Yes, you contribute money to go on a mission. How else do you think you can afford accommodation, heating, water, bills, a car or bike, petrol, visas if you serve abroad, etc? As it works out at £3000 a year, I don’t think it’s bad going at all. Plus, they are given money for food out of that. Church members do have them for meals too. We have the missionaries that are living in our area come over for dinner. The other members in our ward do the same. Most nights they have one of these appointments so the £30 a week for food is just for breakfast and lunch really (and if you combine the two it’s £60, which for two people is more than enough – that’s more a week than I spend on meals for 3 people in my house). So I don’t know why she made such a big deal out of it and made it look like they were hard done by?
Elder Field is actually from my ‘Stake’ (cluster of churches in a certain area) and I have met him. He made the decision himself to go on a mission and he was not forced to go like it was said in the programme. If someone wants to leave, they can at any point. Of course he was a bit home sick to start with but who wouldn’t be? I know people that cried from being away from their mum when they moved away to Uni at first – it’s normal! Because I know Elder Field’s family, I can also tell you that off camera, the journalist was trying to get him to go home, egging him on. If that’s not a journalist trying to get her show to take a certain angle, I don’t know what is.
The journalist was also a bit too obsessed with their underwear. Yes, it’s underwear that only some members of the church wear but it’s a symbol more than anything. Why do Jews wear a cap on their head? Why do Sikhs wear a turban? Muslims a hijab or a veil? It’s a symbol of religion. Ours just isn’t an outward symbol (plus, just FYI, the pictures that she showed were not given to her by the church).
Some other tweets I saw about it (from non-Mormon people):
I'm in no way religious and everyone has the right to a belief but that journalist on #channel4 #meetthemormons is awful.— nixon_vibe (@nixon_ryan) June 26, 2014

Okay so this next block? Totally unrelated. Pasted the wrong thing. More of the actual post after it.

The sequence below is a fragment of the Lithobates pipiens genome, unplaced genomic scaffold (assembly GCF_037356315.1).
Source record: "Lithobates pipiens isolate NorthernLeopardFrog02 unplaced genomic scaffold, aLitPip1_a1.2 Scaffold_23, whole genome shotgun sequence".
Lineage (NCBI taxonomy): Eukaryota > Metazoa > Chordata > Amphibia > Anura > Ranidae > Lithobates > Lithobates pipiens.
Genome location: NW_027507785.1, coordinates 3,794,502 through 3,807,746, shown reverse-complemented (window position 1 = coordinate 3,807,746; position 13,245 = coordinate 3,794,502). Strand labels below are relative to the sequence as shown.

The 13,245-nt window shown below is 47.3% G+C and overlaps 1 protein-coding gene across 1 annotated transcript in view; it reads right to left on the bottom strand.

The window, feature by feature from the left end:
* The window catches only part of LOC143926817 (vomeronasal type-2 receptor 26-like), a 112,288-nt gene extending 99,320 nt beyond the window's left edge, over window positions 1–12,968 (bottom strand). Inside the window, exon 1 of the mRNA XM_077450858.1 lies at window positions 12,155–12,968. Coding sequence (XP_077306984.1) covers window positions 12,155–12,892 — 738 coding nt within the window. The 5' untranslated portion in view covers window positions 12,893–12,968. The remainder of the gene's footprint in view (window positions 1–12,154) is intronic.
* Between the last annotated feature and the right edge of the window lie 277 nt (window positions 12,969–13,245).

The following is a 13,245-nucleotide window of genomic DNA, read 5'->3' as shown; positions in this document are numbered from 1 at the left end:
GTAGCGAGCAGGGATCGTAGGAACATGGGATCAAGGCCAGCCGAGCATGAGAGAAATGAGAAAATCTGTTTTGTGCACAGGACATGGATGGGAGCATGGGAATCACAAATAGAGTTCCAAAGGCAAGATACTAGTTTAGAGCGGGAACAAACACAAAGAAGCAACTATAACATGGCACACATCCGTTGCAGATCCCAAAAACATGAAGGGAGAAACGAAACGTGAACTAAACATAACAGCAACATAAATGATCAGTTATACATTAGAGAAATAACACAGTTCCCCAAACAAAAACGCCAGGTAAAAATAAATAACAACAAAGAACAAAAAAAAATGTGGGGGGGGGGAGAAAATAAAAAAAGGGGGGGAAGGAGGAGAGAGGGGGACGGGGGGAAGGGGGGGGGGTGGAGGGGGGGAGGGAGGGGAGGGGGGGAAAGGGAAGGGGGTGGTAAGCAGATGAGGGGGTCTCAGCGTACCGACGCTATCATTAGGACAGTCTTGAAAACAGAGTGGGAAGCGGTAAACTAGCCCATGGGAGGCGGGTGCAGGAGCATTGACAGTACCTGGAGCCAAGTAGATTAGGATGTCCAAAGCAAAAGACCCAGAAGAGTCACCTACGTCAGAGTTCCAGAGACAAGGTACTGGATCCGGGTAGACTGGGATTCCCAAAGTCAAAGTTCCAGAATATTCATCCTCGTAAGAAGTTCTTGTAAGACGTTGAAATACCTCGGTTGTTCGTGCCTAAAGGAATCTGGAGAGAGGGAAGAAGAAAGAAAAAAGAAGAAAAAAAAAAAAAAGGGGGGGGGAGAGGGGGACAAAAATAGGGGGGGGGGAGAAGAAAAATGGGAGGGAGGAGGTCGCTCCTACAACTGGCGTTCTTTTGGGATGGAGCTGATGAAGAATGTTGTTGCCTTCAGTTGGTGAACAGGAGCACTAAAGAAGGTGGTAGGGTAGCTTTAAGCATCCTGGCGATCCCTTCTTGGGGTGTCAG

Didn’t you think that the music was a bit creepy? It sounded like something used in Schindler’s List. Again, this is the editing to make you feel uneasy and that the whole things is weird.
So if you watched it, please take it with a pinch of salt. There was some correct information, some not. Some twisted and not whole truths explained. So if you have any questions check out Mormon.org or feel free to ask. I’m a Mormon and you can ‘meet me’ – don’t take channel 4’s word for it.
15 months on:
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I was mostly concerned they thought Mormons couldn’t go swimming! They made it easy to confuse missionaries with Mormons – when missionaries have much stricter rules
This is true, not well explained. And the whole sandwich thing, what?! lol
thanks for your comment – most frustrating. Hopefully those that know us know it wasn’t quite the truth
You have no idea how glad I am to find this post!! As you know, I`m an investigator right now and programmes like this are ridiculously unhelpful on so many levels!!!
Oh absolutely! At least lots of people can tell that it was very poorly done and biased by the journalist
Agreed to all the above, and more- if anyone wants to find out for themselves they can do so and get a much clearer more accurate picture for themselves by visiting a chapel and/ or speaking to the missionaries.
so true. thanks Chrissie
I was a Mormon – my daughter still is, – I thought this programme would be interesting – but it was sad and, I am sure, misleading. The warmth in the Church of Latter Day Saints takes a lot of beating – having the Elders come to your home is a wonderful experience – I felt sorry for the lad, I hope his mission was a good experience.
What a lovely comment. The spirit the missionaries bring to your home is very noticeable.
didn’t mean to be anonymous – Molly and Sally Watson
Thanks for commenting x